Our most recent blog on GDPR was one of our most popular to date. In the post, we explored what these impending changes mean and unpacked the business implications of these updated rules and requirements for protecting the data of your customers from the European Union.

The next logical question for SAP Business One customers is, "How do I make sure that my SAP Business One deployment is protected against unauthorized access, both benign and malicious?" The answer to that question is not only technical, but also tied to your business processes and company culture.

The Technical Aspects of Data Protection

In many respects, this is the easiest part of data protection to address, as there are well-defined best practices to follow when using Microsoft SQL Server or SAP HANA. In fact, across almost every aspect of information technology, these best practices begin with two primary rules:

  1. Always apply the latest security patches and system updates. Do not ignore those "annoying" reminders—you'll wish you  hadn't when you are hit with a malware, ransomware, or security attack.
  2.  Ensure you are running anti-malware, spyware, and virus-protection software and that it has up-to-date detection signatures.

Next, the challenge with your deployment is balancing security needs against staff access and ease of use for your end users. This balancing act can be particularly challenging when it comes to passwords.

Passwords – Part One

Passwords should be eight characters, at minimum. They should also include a mix of upper and lower case letters, as well as numbers and non alpha-numeric characters (#@!%&, etc.). You should also require passwords to be changed every 90 days and not allow reuse of the most recent three.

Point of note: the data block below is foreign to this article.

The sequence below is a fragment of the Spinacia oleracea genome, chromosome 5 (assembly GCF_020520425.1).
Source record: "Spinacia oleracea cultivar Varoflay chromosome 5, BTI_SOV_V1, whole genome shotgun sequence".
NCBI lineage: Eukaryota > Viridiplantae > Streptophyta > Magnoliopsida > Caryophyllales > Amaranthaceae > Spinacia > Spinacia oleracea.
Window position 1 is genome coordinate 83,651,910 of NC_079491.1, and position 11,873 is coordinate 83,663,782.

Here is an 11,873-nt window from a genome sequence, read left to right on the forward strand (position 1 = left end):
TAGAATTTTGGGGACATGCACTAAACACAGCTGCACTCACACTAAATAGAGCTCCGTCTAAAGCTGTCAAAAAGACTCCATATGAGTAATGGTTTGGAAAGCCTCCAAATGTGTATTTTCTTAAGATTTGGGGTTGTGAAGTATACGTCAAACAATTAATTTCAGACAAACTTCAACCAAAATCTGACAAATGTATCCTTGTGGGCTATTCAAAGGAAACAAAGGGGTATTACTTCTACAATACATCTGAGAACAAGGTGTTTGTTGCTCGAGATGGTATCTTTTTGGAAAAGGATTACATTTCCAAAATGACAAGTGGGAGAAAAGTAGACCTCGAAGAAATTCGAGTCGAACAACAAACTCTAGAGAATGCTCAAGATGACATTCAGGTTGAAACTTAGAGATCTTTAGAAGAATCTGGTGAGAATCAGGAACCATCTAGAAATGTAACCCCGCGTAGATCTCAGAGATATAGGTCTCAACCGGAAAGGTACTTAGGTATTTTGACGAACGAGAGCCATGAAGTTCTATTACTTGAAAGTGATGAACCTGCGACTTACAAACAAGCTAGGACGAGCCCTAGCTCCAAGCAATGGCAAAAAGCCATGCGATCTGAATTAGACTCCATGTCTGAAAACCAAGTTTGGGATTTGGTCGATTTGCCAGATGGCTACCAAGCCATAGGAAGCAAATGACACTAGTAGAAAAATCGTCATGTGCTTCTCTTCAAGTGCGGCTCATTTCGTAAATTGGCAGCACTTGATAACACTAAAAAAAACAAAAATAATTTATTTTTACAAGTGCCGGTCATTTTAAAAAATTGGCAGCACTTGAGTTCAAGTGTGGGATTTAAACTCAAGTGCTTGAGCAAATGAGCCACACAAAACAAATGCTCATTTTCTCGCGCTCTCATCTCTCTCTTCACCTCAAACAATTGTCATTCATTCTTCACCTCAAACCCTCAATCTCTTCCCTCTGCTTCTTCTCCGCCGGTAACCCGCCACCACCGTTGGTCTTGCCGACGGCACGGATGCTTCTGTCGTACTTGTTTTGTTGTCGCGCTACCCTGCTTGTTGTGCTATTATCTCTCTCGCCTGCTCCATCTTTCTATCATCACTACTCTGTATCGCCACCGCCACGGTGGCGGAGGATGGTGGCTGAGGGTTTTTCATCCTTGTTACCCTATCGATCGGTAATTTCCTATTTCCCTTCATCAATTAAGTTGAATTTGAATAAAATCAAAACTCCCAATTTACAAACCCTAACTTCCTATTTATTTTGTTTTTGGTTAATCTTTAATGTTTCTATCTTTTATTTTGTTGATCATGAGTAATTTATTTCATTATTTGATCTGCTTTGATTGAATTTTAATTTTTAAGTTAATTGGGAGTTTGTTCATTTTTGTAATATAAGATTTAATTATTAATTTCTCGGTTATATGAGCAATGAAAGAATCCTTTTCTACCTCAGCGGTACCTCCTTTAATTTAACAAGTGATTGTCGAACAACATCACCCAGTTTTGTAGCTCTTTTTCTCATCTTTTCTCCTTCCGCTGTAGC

SAP Business One Cloud makes this easier to manage as it supports Single Sign On, also known as SSO, as does switching on Domain Authentication in SAP Business One—this ties the password to the Windows user name and password—and setting these password rules via Windows Group and Security Policies is much easier to manage. 

If you are not using SAP Business One Cloud or have not switched on the option for Windows Authentication, you can still control SAP Business One password policies via the Setup | General | Security | Password Administration option.

password screen.jpg

As a side tip: If you can, deploy a self-service tool that securely allows users to reset their own lost passwords, otherwise you will be forever changing passwords for your users.


The second area to focus on is encryption, ensuring that all data traffic where customer information and passwords are transmitted is secured and encrypted. With so much usage of the web and web applications to share and transfer data, you will need to encrypt all your web pages with SSL Certificates.


I covered this process a few months back, in a blog on securing your SAP Business One infrastructure with SSL Certificates . In short, you obtain a wildcard SSL Certificate that can then be used with SAP HANA, B1i, the SAP Business One Web Client, as well as SQL Server.

You can even go to two-factor authentication: a combination of a user name and a single-use code generated with an application, via an SMS message or via a tag, that generates a new code every 60 seconds. 

Firewalls and TCP/IP Ports

Finally, you can also look at changing the ports that your applications communicate over. SQL Server uses port 1433, but it can be changed to another port of your choosing;  this is about reducing the application "surface area" where your data can be attacked.

As a rule, you need to look at how much of a target your business is based on your profile and secure accordingly. For smaller businesses, the complexity of all this can be challenging, hence why so many businesses are now moving to the cloud where all these options are available as standard components.